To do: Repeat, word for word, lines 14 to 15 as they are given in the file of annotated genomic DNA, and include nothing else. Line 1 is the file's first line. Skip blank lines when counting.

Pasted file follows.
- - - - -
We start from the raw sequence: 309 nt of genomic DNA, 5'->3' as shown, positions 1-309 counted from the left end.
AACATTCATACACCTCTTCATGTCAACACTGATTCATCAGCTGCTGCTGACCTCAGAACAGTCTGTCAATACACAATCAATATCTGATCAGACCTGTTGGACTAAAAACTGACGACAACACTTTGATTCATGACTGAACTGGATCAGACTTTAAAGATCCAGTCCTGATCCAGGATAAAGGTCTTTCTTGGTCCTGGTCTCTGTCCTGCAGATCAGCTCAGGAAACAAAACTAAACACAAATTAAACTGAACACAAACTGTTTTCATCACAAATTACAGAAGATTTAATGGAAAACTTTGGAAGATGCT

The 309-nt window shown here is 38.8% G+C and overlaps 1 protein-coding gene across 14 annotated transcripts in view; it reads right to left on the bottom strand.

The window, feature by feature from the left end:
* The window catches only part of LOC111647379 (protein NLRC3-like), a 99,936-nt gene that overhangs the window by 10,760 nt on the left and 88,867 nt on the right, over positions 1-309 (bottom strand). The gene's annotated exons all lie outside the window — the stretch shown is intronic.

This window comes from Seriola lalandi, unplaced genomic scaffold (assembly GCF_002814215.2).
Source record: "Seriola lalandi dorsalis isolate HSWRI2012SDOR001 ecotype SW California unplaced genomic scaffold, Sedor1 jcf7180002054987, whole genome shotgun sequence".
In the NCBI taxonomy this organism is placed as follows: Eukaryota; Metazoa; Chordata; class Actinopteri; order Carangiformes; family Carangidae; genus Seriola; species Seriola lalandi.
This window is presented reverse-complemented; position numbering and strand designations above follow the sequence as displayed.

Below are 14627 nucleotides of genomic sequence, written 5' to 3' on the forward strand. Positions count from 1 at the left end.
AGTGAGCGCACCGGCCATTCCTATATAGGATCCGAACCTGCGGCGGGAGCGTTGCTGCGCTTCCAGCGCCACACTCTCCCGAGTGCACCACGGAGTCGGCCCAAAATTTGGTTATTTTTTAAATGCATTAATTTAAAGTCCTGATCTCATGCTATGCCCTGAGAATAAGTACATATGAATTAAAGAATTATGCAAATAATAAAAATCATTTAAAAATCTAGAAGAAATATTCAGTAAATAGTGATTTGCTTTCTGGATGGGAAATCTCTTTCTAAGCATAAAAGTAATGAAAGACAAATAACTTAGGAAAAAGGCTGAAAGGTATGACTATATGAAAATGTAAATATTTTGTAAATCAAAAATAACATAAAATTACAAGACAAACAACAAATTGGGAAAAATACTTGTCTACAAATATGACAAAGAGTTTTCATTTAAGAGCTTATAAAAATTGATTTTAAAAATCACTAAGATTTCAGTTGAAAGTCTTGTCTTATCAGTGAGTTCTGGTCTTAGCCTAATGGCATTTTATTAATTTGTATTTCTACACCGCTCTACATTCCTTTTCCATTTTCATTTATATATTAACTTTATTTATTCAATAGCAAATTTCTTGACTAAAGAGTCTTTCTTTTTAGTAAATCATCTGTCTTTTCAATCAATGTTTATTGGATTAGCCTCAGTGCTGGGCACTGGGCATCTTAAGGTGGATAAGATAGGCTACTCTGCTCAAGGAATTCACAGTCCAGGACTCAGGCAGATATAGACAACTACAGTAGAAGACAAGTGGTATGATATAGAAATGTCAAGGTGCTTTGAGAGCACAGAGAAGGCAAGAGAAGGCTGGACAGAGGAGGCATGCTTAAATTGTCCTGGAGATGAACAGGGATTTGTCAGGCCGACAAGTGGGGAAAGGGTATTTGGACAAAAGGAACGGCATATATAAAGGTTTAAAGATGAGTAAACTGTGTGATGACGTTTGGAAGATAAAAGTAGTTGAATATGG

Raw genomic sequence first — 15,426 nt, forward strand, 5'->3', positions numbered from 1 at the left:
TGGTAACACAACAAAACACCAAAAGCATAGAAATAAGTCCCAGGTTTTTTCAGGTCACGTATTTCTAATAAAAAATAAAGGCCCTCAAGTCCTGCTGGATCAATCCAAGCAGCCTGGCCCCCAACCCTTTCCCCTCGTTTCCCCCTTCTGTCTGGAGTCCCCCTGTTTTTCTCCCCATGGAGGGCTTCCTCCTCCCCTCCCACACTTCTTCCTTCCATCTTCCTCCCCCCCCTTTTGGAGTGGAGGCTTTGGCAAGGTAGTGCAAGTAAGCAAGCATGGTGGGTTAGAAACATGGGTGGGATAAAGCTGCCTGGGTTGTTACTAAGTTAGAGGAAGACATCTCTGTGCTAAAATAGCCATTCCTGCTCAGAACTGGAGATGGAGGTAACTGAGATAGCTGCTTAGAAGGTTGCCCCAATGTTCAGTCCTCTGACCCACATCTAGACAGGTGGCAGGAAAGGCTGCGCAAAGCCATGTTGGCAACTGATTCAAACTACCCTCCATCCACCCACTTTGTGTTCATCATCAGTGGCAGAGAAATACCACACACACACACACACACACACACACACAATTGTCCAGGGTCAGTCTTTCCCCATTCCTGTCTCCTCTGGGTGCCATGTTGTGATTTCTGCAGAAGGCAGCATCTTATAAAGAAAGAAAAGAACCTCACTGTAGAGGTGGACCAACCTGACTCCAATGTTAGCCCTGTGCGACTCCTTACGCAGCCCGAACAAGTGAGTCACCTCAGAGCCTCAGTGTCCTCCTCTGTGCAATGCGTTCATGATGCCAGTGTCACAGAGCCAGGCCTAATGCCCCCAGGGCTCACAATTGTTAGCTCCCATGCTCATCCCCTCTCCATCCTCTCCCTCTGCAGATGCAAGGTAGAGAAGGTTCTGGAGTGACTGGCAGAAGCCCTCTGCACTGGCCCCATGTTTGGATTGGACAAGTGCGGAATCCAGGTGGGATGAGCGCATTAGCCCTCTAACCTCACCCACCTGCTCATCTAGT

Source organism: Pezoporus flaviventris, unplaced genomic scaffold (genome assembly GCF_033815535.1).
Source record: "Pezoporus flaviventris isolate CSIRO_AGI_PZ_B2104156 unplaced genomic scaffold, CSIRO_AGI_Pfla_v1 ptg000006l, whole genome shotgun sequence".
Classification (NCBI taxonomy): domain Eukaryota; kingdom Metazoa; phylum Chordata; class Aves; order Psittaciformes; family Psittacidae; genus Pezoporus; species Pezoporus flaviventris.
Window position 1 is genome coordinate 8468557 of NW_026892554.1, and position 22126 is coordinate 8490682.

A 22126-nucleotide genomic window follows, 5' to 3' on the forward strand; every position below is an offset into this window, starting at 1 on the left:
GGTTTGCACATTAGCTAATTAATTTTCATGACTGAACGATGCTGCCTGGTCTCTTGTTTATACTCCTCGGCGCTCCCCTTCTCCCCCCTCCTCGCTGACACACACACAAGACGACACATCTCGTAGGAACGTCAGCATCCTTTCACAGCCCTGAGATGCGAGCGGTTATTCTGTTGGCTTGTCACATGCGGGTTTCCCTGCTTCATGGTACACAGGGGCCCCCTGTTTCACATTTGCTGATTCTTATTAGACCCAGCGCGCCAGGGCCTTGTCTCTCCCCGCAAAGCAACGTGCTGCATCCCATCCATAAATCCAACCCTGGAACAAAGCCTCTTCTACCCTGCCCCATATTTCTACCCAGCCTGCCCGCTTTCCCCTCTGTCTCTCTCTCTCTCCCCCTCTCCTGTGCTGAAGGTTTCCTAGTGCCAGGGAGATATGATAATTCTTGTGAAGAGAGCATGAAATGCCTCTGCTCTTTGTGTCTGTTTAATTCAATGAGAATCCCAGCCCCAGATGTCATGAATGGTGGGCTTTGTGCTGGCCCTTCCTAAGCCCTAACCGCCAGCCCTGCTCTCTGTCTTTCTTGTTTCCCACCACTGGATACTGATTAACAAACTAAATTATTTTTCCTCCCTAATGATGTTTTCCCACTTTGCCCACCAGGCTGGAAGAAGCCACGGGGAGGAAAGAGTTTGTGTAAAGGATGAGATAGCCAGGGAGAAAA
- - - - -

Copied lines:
Source organism: Pezoporus flaviventris, unplaced genomic scaffold (genome assembly GCF_033815535.1).
Source record: "Pezoporus flaviventris isolate CSIRO_AGI_PZ_B2104156 unplaced genomic scaffold, CSIRO_AGI_Pfla_v1 ptg000006l, whole genome shotgun sequence".